Secretary of State Mike Pompeo on Saturday defended the Trump administration over its Ukraine dealings amid an impeachment inquiry into the matter from House Democrats — whose fury at President Donald Trump seems to grow with each passing day.
Pompeo, a Trump Cabinet official, told reporters that governments have a “duty to investigate” potential 2016 election interference, as Fox News reported — and he said the Obama administration did not do enough during its own time in power.
“This administration was incredibly focused on making sure that we worked with Ukraine in a way that was appropriate,” he told reporters while traveling in Athens, Greece.
“And it is not only appropriate but it is our duty to investigate if we think there was interference in the election of 2016,” he said.
The State Department missed a deadline on Friday to comply with a House Democratic subpoena to deliver documents related to dealings with Ukraine and Trump personal attorney Rudy Giuliani.
Pompeo said the State department would do what the law requires it to do.
And see other Pompeo updates here.
Discussed our security cooperation with #Greece – a vital @NATO Ally and important partner – with Defense Minister Panagiotopoulos today. We believe that U.S.-Greece cooperation on defense & security will only enhance Greece's ability to promote peace and stability in the region. pic.twitter.com/0OVRf9lCUj
— Secretary Pompeo (@SecPompeo) October 5, 2019
The House Oversight Committee late on Friday newly subpoenaed the White House; the Democratic heads of three House committees declared in a Friday letter that Trump “has chosen the path of defiance, obstruction, and cover-up” in response to the ongoing inquiry related to his July phone conversation with the Ukraine president.
In the letter to acting White House Chief of Staff Mick Mulvaney, the three committee heads — Oversight Committee Chairman Elijah Cummings ( D-Md.), Intelligence Committee Chairman Adam Schiff (D-Calif.), and Foreign Affairs Committee Chairman Eliot Engel (D-N.Y.) — together gave the White House until October 18, exactly two weeks from now, to produce new documents they’re seeking.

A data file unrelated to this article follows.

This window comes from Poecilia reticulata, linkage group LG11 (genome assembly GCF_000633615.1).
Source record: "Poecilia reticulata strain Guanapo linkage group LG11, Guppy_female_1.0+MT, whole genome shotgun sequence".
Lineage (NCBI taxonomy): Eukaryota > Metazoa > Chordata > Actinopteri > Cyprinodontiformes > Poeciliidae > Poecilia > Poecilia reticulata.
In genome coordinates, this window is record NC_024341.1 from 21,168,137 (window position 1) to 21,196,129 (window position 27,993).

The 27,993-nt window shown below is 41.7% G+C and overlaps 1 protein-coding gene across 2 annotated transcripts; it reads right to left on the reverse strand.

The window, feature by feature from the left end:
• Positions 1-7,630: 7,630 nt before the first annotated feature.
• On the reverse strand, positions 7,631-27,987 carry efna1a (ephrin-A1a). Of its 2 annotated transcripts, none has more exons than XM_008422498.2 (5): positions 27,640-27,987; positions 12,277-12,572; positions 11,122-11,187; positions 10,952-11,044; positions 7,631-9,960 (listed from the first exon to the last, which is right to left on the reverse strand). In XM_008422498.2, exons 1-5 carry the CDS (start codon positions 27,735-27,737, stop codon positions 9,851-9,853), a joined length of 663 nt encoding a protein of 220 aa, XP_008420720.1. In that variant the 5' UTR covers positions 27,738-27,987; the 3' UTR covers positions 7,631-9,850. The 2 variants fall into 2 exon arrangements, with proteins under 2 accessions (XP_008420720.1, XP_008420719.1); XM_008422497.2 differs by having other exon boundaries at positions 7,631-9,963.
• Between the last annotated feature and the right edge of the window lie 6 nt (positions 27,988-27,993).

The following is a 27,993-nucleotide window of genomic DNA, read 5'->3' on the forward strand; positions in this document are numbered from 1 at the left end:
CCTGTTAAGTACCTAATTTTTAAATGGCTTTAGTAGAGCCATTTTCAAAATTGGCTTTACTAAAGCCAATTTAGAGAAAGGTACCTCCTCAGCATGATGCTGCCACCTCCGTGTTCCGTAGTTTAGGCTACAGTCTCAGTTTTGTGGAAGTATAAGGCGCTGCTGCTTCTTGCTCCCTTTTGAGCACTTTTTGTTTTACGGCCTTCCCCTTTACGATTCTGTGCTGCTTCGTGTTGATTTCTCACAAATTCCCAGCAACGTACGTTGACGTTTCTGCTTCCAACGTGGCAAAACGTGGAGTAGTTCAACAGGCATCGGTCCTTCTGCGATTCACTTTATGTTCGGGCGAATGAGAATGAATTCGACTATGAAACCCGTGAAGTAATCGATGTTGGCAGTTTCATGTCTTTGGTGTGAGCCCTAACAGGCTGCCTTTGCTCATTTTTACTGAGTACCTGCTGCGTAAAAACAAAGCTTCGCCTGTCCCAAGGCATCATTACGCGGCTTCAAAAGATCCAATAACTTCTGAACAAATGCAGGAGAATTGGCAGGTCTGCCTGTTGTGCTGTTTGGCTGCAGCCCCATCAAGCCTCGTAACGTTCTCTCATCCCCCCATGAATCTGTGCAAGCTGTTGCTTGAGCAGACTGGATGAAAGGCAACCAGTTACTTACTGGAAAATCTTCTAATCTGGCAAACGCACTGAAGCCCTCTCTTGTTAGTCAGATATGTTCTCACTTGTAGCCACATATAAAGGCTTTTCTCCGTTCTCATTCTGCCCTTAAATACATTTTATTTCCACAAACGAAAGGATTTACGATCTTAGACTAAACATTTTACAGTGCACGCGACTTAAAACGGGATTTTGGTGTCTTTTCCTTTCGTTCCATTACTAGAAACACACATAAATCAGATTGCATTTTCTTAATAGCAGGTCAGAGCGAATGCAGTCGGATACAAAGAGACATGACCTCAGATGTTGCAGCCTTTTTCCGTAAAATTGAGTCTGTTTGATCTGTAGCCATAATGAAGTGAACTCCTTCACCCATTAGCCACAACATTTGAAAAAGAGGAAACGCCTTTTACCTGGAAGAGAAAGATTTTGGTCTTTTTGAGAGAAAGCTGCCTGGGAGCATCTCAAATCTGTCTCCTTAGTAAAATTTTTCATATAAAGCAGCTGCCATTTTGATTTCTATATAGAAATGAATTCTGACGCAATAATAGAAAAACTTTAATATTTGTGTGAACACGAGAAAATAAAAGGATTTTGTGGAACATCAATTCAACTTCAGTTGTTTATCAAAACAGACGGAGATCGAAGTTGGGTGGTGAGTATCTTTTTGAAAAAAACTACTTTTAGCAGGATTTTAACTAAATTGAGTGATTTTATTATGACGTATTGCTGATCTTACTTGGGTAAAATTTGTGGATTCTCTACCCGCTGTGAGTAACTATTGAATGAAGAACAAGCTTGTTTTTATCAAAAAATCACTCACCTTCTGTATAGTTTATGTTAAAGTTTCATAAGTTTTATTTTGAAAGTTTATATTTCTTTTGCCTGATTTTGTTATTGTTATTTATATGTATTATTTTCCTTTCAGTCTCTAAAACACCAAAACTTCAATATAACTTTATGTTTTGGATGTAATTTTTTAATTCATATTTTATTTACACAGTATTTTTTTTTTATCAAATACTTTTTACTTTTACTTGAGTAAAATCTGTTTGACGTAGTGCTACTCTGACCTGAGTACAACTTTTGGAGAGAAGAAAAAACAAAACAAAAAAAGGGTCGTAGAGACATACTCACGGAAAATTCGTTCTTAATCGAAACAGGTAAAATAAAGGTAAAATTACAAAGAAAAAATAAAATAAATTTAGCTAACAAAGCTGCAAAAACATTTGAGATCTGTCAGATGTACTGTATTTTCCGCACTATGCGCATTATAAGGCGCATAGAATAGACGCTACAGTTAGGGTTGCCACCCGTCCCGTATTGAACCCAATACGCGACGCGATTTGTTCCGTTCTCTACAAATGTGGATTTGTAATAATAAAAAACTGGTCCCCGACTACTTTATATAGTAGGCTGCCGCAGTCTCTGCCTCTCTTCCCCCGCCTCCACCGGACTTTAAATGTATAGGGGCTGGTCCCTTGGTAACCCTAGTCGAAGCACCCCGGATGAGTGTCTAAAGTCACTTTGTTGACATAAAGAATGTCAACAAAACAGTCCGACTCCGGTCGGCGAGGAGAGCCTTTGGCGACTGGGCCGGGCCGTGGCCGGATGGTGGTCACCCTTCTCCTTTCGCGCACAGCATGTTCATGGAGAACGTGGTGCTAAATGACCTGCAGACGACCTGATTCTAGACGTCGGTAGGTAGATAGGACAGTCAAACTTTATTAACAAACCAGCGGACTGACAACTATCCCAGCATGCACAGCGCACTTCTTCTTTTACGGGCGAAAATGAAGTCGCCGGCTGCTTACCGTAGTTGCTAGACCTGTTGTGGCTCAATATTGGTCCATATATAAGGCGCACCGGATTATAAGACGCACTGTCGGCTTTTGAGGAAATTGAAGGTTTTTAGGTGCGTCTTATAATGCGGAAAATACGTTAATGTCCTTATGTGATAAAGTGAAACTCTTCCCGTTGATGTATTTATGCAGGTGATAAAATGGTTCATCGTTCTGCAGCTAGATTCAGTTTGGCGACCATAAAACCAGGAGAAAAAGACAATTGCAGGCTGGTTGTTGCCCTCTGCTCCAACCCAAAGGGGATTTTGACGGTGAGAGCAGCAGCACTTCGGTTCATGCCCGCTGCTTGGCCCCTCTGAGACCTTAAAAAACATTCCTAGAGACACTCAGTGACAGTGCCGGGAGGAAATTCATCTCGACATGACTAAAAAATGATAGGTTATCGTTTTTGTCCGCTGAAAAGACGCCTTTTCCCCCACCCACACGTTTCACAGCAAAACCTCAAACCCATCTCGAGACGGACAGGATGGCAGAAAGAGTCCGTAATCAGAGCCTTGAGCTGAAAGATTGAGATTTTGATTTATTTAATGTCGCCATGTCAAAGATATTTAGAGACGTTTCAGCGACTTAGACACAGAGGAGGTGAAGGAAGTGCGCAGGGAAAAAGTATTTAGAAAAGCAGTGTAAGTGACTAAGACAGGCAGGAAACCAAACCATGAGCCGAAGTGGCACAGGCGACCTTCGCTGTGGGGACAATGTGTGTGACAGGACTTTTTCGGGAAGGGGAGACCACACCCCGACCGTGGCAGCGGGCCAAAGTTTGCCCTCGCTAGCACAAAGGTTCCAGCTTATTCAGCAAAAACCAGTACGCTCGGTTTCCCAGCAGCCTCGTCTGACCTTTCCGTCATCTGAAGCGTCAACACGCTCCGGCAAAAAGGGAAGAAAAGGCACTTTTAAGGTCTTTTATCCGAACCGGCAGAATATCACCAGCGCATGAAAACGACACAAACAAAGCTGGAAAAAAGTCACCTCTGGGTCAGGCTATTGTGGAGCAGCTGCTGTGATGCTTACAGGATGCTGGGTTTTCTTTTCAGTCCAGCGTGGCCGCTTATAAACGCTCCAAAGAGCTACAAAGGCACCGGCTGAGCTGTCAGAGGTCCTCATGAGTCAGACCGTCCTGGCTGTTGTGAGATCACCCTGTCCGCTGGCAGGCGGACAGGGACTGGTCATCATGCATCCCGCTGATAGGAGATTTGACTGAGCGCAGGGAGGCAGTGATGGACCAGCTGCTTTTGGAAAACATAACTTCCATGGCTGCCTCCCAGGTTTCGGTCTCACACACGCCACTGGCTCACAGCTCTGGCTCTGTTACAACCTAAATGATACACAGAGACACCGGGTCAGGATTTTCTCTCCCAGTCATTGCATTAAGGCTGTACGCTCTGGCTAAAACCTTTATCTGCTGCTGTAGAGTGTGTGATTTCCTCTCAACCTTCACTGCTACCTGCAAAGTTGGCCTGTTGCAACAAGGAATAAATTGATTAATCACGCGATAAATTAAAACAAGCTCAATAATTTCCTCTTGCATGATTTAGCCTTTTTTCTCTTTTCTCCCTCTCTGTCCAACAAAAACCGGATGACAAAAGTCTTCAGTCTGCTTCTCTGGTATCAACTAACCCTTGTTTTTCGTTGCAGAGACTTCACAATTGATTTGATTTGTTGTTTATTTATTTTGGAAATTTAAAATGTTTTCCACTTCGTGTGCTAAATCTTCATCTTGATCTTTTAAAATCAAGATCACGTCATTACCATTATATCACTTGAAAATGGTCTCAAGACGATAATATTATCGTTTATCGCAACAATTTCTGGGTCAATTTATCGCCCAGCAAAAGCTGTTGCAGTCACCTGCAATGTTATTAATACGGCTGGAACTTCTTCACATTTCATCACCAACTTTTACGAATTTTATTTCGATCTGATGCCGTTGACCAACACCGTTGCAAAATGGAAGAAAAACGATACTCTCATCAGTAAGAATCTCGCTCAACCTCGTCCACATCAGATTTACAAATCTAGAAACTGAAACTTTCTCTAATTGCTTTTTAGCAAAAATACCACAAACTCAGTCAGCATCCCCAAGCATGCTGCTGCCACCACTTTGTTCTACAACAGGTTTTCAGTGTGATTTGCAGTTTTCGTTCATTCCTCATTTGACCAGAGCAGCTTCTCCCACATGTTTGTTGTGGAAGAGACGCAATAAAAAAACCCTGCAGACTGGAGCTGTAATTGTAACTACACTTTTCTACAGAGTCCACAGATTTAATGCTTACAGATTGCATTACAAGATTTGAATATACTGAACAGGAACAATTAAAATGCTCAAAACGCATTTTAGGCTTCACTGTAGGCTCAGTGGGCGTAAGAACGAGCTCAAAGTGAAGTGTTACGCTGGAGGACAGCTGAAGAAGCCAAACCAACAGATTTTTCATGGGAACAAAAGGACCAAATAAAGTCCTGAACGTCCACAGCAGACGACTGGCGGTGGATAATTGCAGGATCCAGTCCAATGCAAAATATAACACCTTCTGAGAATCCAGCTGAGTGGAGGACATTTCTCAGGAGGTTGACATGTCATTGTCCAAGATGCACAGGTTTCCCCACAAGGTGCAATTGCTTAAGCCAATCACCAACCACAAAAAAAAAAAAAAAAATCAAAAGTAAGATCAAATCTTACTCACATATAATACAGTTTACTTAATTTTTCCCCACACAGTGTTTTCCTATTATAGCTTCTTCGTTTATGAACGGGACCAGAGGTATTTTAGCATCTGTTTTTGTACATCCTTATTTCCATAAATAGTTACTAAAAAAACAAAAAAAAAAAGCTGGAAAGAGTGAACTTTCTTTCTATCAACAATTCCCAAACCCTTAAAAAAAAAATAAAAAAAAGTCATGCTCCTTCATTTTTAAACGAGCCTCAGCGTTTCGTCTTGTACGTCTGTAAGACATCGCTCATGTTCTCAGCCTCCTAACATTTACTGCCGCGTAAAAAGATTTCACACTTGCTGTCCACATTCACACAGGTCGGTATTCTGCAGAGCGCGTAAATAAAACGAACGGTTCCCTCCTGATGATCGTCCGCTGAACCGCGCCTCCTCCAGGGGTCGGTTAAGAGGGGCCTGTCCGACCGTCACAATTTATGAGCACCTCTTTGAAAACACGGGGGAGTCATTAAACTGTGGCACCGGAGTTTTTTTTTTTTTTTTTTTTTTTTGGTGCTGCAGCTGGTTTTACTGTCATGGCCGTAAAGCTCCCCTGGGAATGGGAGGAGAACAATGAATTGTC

“We deeply regret that President Trump has put us — and the nation — in this position, but his actions have left us with no choice but to issue this subpoena,” the committee chairmen wrote.
The committee issued the subpoena as part of Democratic efforts to push along the highly partisan impeachment investigation. And it came “as the West Wing was set to allow the similar request for documents from the president’s staff to go unfulfilled, likely forcing Democrats to make good on their threat to issue a subpoena for the records,” reported Fox News.
Democrats — many of whom have wanted Trump out of the office from the moment he was inaugurated — claim Trump pressured Ukraine to interfere in the 2020 election by freezing military aid, then urging Volodymyr Zelensky of Ukraine to investigate former Vice President Joe Biden, his son Hunter Biden and their business dealings in the Eastern European country.
But Trump never mentioned the 2020 election — nor did he ever mention money on the phone call.
And the Ukraine president himself said he was never pressured to do anything.
The subpoena on Friday “seems likely to escalate the clash between the two branches of government,” Fox News noted. “The president said he would formally object to the impeachment investigation, even while acknowledging that House Democrats “have the votes” to proceed.”
Meanwhile, in a late-breaking development on Friday, there soon may be a second “whistleblower,” The New York Times suggested.
Ukraine’s top prosecutor also announced on Friday that his office is “conducting an audit” of the investigation of Burisma Holdings, the natural gas conglomerate — and a company on whose board Hunter Biden served and earned a handsome sum for doing so.